Motorola Confirms It'll Break Up, and Its Shares Soar
Long Time on the Burner
"We believe this structure provides significant operational and strategic flexibility for both companies, positions them for future success, and enhances long-term shareholder value," said Chairman David Dorman in a statement.
Motorola has been considering some kind of breakup for years but had to put off such plans amid falling sales and market share.
"The combination of mobile devices and our home business brings together two highly complementary and innovative organizations," said Jha in a statement. "Together, we will be best positioned to lead in the convergence of mobility, media and the Internet." The mobile handset and set-top box company helmed by Jha will own the Motorola brand and license it for free to the networking and radio and company.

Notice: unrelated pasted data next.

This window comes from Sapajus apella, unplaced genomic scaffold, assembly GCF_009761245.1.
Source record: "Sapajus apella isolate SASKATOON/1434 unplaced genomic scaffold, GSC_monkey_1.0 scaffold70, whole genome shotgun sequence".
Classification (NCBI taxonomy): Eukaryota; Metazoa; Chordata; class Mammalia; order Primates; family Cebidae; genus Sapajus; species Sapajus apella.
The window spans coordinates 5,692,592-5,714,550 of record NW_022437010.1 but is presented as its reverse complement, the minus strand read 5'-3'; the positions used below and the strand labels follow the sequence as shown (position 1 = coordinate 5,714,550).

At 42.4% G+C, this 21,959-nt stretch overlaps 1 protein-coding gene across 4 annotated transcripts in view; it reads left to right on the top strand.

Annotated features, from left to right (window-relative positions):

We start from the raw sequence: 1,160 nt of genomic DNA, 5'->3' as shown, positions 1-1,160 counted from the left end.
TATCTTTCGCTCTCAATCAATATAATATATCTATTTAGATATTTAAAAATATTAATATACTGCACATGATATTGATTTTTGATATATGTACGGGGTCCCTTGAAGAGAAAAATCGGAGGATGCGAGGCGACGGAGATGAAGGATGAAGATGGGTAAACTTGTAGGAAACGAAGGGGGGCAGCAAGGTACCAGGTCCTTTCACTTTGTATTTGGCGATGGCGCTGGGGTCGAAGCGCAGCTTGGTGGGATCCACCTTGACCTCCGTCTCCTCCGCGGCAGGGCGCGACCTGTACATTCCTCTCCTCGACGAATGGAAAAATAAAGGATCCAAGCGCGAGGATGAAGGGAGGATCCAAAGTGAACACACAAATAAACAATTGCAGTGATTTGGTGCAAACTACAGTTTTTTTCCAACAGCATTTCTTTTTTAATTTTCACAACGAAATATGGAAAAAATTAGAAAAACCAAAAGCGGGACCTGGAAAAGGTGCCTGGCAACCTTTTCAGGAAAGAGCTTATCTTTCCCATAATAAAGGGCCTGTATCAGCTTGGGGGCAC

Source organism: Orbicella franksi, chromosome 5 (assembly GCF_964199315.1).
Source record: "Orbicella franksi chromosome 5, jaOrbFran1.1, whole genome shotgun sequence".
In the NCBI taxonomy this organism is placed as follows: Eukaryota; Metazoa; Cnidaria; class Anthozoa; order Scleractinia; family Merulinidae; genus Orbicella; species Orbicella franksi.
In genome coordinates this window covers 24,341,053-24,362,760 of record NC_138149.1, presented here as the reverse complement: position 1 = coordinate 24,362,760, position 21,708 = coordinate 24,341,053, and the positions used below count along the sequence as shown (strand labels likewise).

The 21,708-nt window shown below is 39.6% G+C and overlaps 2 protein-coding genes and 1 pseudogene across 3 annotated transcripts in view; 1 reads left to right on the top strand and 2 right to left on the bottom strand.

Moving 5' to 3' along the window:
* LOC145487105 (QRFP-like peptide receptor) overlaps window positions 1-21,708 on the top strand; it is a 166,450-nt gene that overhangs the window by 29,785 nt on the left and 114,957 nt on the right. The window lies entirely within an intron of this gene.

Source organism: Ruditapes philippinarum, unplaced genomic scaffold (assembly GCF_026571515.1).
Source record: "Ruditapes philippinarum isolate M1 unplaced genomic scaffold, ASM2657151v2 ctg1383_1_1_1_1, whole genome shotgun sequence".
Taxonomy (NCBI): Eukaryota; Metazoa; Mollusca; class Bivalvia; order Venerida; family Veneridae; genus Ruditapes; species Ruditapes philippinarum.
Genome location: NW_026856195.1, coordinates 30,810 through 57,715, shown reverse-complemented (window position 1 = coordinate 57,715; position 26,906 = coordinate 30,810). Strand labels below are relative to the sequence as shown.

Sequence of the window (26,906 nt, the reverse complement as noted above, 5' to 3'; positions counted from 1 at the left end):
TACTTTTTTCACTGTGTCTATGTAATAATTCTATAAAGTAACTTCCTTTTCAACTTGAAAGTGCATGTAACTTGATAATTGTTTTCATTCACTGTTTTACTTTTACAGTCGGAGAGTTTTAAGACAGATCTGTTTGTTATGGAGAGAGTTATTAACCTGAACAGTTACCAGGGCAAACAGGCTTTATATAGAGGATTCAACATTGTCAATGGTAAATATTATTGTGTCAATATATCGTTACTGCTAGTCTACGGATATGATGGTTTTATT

"The separation plan is positive news as it reflects management's confidence to turn-around its mobile device business and strive to return to profitability in the [fourth quarter of 2010]," wrote Gabelli & Co. analyst Hendi Susanto, who rates share a buy.